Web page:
Gear Rundown: Warren Haynes and Derek Trucks of the Allman Brothers Band

The Allman Brothers Band played 10 nights at New York City's Beacon Theatre before having to postpone their final four shows of the run due to Gregg Allman’s ongoing struggle with bronchitis.

They played the final two nights, Friday and Saturday, March 21 and 22, without Allman.

Throughout the run, guitarists Derek Trucks and Warren Haynes, who have announced that they will no longer tour with the band after this year, were front and center.

Both guitarists use different rigs with the Brothers than they do on their own, in the Tedeschi Trucks Band and Gov’t Mule, respectively.

Duane Allman’s 1959 tobacco sunburst Gibson Les Paul was on the way from Cleveland’s Rock and Roll Hall of Fame, courtesy of Duane’s daughter, Galadrielle, who owns the instrument. Trucks and Haynes were planning on playing it March 28 and 29, two of the cancelled shows. The plan was for each guitarist to play it one set per night, both nights.

I visited with guitar techs Brian Farmer (Haynes and bassist Oteil Burbridge) and Bobby Tis (Trucks) before the March 21 show for a look at the gear on an otherwise abandoned Beacon stage. Both musicians utilize rigs that are beautiful in their simplicity.


Haynes played through two amps: a PRS Super Dallas with reverb and a Sewell Texi Plex without reverb. The latter was designed and built by Doug Sewell, who now works for PRS. Virtually the same amp is now available through PRS. Both amps feed into a Marshall 4x12 cabinet with Vintage 30 speakers.

Haynes also has a 100-watt Ampeg BA 115 cross stage bass amp that feeds Oteil Burbridge’s bass lines behind him. “He likes to really hear and feel the bass,” Farmer says.

Haynes primarily played a few different Gibson Les Pauls and 335s at the Beacon. His most-played Les Paul was “Chester,” a Gibson Custom Shop Warren Haynes model with a '59 neck, a '58 body and Gibson Burstbucker pickups. For a few songs in drop-D tuning, he played “Dee,” a '58 reissue with Burstbuckers. He also played “Big House,” a 1959 Les Paul owned by the Big House Museum in Macon, Georgia.

Haynes also played two 335s: “Huddie,” a new Gibson Memphis Warren Haynes model, which is a copy of his ‘61 335, which he no longer takes on the road, and “Blondie,” a ’59 reissue. He also sometimes plays a Zagler ES, which is custom made by Austrian builder Paul Zagler.

The guitars are strung with GHS burnished nickel strings, .10-.46. “The only exception is Dee, where we use GHS Nickel Rockers, and I change the .46 to a .54,” Farmer says.

Haynes’ Allman Brothers pedal board is extremely minimalist. With Gov’t Mule, he utilizes at least 10 pedals, but the with the ABB, he has only an Ernie Ball volume pedal into a GLab Warren Haynes model Wowee Wah into a Palmer Tri Line A/B switch to alternate amps.

“His Allman Brothers band setup is simple and effective,” Farmer says. “He gets most of his tonal variation by alternating guitars and amps, as well as pickups.”

The band’s guest amp, which was used this run by Jimmy Vivino, Gregg Allman Band guitarist Scott Sharrard, bluesman Junior Mack, Devon Allman and others, is a PRS Dallas labeled Charlie, for Trucks’ son, and run through a PRS 4x12 cab with Vintage 30s.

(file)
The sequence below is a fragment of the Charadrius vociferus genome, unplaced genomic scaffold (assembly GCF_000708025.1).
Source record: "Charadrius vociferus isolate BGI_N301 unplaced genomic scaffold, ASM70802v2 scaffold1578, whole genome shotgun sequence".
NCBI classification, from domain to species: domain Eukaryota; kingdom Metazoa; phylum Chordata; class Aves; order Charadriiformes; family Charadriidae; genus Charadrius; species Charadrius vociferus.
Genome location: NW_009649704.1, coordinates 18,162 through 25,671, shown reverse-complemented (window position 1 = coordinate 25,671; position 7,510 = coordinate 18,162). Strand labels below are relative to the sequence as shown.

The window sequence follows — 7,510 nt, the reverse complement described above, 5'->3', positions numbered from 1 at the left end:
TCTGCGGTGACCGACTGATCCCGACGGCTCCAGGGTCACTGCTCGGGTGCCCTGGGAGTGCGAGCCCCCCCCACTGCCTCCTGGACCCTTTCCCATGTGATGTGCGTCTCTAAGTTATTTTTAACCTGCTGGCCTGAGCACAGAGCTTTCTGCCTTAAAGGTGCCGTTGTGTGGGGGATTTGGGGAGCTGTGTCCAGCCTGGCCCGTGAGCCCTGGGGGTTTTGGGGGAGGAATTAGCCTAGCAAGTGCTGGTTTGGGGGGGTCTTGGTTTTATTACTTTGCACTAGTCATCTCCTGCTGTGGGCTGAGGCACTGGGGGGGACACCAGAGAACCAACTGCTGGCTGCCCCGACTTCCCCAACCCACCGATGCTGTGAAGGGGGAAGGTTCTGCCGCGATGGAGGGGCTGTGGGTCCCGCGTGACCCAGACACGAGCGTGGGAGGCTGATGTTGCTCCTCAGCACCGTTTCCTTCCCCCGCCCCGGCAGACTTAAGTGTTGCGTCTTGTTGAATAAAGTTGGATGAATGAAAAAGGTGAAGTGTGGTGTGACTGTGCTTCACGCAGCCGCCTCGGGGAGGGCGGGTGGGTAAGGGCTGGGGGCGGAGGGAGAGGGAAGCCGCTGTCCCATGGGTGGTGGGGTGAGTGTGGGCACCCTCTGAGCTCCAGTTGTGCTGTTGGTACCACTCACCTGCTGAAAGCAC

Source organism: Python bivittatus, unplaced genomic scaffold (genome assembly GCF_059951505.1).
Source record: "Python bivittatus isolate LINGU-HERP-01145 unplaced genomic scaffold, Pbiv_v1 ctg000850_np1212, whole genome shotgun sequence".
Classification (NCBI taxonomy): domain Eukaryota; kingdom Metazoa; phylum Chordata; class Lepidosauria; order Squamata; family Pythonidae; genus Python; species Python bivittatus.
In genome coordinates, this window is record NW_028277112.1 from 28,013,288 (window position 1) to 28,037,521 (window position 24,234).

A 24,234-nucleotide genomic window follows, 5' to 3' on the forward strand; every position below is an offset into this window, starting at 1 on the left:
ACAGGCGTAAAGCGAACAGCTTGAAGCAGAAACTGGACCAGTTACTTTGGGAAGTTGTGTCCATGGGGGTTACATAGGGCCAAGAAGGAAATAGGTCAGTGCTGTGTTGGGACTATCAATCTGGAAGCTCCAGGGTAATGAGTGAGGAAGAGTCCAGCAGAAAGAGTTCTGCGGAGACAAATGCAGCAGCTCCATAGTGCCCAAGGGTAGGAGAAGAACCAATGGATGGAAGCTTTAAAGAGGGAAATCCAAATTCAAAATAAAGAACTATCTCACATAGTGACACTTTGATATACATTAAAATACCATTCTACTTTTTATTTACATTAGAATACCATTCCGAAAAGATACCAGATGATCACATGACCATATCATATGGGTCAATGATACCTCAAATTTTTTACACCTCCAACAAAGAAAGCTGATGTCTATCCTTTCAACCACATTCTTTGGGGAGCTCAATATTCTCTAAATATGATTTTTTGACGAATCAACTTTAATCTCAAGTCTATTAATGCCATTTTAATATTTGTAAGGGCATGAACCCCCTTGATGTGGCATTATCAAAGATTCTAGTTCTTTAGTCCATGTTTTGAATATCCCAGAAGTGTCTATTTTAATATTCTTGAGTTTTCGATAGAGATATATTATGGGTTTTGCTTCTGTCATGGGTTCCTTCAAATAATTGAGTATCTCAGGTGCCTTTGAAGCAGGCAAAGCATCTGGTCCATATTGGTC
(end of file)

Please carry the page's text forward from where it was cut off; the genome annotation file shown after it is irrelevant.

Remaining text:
Derek Trucks’ main guitars are two Gibson Custom Shop Dickey Betts “From One Brother to Another” model SGs, which are based on the 1961-62 SG Betts gave to Duane Allman and both played in the original ABB..

Trucks also played a sunburst Les Paul, which is a ’53 converted to a ’59 electronically and borrowed from a New York collector.

Trucks’ rig is a model of simplicity. Like Haynes, he runs through two amp heads: a PRS model HXDA, which Tis describes as a combination of a Marshall Super Lead and Super Bass; and an Alessandro, which Tis says is similar to a beefed-up 1959 Fender Twin. “It has a really clean and clear David Gilmour-type sound,” Tis says.

The Allesandro has reverb, but the PRS does not, so before hitting the amp, Trucks’ guitar runs through a 1963 Fender Reverb unit. The amps run into a Randall 4x12 cabinet with Custom Eminence speakers.

The only other thing in Trucks’ signal chain is a Radial Tone Bone switching pedal and a TC Electronic PolyTune tuner.

“He doesn’t like thinking there is anything between him and his amp,” Tis says. “It’s guitar-tuner-reverb-amp-done. Even his cable and tuner have been carefully selected to have no noise. “


Bassist Burbridge plays only two instruments: a Road Worn Fender P Bass with a Jazz Bass pickup added — and a six-string Fodera. He plays through two Epifani bass rigs. “They’re American made and based in Long Island, and Oteil loves them,” Farmer says.

Photo gallery: All photos by Alan Paul except where indicated.

Alan Paul is the author of the best-selling book One Way Out: The Inside History of the Allman Brothers Band.

Thank you for reading 5 articles this month**

Join now for unlimited access

US pricing $3.99 per month or $39.00 per year

UK pricing £2.99 per month or £29.00 per year 

Europe pricing €3.49 per month or €34.00 per year

*Read 5 free articles per month without a subscription

Join now for unlimited access

Prices from £2.99/$3.99/€3.49

Alan Paul

Alan Paul is the author of three books, Texas Flood: The Inside Story of Stevie Ray Vaughan, One Way Way Out: The Inside Story of the Allman Brothers Band – which were both New  York Times bestsellers – and Big in China: My Unlikely Adventures Raising a Family, Playing the Blues and Becoming a Star in Beijing, a memoir about raising a family in Beijing and forming a Chinese blues band that toured the nation. He’s been associated with Guitar World for 30 years, serving as Managing Editor from 1991-96. He plays in two bands: Big in China and Friends of the Brothers, with Guitar World’s Andy Aledort.